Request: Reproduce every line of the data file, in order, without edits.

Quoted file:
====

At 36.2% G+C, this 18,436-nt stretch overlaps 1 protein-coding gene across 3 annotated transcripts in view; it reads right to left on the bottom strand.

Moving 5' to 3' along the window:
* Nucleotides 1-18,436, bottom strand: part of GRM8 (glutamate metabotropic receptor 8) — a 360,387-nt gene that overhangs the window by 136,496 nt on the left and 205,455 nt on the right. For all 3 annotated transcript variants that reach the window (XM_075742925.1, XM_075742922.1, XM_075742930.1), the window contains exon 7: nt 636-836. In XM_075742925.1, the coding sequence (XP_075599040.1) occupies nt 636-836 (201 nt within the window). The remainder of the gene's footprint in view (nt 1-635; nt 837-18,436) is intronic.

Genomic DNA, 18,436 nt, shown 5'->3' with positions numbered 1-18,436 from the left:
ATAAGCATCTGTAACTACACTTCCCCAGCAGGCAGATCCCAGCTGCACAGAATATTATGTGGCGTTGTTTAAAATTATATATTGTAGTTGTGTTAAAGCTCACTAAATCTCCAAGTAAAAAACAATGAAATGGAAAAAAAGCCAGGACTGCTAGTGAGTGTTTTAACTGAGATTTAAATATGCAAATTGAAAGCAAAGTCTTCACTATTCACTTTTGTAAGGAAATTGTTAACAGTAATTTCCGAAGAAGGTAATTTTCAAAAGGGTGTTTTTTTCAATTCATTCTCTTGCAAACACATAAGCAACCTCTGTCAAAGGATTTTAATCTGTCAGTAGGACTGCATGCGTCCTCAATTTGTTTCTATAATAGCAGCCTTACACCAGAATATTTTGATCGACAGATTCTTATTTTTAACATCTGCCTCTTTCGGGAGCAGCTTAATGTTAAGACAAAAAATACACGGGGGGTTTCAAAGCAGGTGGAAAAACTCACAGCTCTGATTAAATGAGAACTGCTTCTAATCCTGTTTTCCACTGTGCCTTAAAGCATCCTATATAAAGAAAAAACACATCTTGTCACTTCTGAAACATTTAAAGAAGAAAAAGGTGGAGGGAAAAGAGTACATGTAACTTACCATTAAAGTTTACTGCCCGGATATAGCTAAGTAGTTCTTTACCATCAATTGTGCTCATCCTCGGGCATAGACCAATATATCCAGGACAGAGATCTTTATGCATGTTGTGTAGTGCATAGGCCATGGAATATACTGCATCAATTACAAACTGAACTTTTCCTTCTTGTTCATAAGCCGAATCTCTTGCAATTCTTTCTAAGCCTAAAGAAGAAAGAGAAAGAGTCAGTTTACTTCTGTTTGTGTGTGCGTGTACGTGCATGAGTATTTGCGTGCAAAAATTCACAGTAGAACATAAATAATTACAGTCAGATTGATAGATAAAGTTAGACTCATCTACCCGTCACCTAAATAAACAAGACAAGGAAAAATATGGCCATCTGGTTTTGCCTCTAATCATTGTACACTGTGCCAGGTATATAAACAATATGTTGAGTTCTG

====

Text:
At 36.2% G+C, this 18,436-nt stretch overlaps 1 protein-coding gene across 3 annotated transcripts in view; it reads right to left on the bottom strand.

Moving 5' to 3' along the window:
* Nucleotides 1-18,436, bottom strand: part of GRM8 (glutamate metabotropic receptor 8) — a 360,387-nt gene that overhangs the window by 136,496 nt on the left and 205,455 nt on the right. For all 3 annotated transcript variants that reach the window (XM_075742925.1, XM_075742922.1, XM_075742930.1), the window contains exon 7: nt 636-836. In XM_075742925.1, the coding sequence (XP_075599040.1) occupies nt 636-836 (201 nt within the window). The remainder of the gene's footprint in view (nt 1-635; nt 837-18,436) is intronic.

Genomic DNA, 18,436 nt, shown 5'->3' with positions numbered 1-18,436 from the left:
ATAAGCATCTGTAACTACACTTCCCCAGCAGGCAGATCCCAGCTGCACAGAATATTATGTGGCGTTGTTTAAAATTATATATTGTAGTTGTGTTAAAGCTCACTAAATCTCCAAGTAAAAAACAATGAAATGGAAAAAAAGCCAGGACTGCTAGTGAGTGTTTTAACTGAGATTTAAATATGCAAATTGAAAGCAAAGTCTTCACTATTCACTTTTGTAAGGAAATTGTTAACAGTAATTTCCGAAGAAGGTAATTTTCAAAAGGGTGTTTTTTTCAATTCATTCTCTTGCAAACACATAAGCAACCTCTGTCAAAGGATTTTAATCTGTCAGTAGGACTGCATGCGTCCTCAATTTGTTTCTATAATAGCAGCCTTACACCAGAATATTTTGATCGACAGATTCTTATTTTTAACATCTGCCTCTTTCGGGAGCAGCTTAATGTTAAGACAAAAAATACACGGGGGGTTTCAAAGCAGGTGGAAAAACTCACAGCTCTGATTAAATGAGAACTGCTTCTAATCCTGTTTTCCACTGTGCCTTAAAGCATCCTATATAAAGAAAAAACACATCTTGTCACTTCTGAAACATTTAAAGAAGAAAAAGGTGGAGGGAAAAGAGTACATGTAACTTACCATTAAAGTTTACTGCCCGGATATAGCTAAGTAGTTCTTTACCATCAATTGTGCTCATCCTCGGGCATAGACCAATATATCCAGGACAGAGATCTTTATGCATGTTGTGTAGTGCATAGGCCATGGAATATACTGCATCAATTACAAACTGAACTTTTCCTTCTTGTTCATAAGCCGAATCTCTTGCAATTCTTTCTAAGCCTAAAGAAGAAAGAGAAAGAGTCAGTTTACTTCTGTTTGTGTGTGCGTGTACGTGCATGAGTATTTGCGTGCAAAAATTCACAGTAGAACATAAATAATTACAGTCAGATTGATAGATAAAGTTAGACTCATCTACCCGTCACCTAAATAAACAAGACAAGGAAAAATATGGCCATCTGGTTTTGCCTCTAATCATTGTACACTGTGCCAGGTATATAAACAATATGTTGAGTTCTG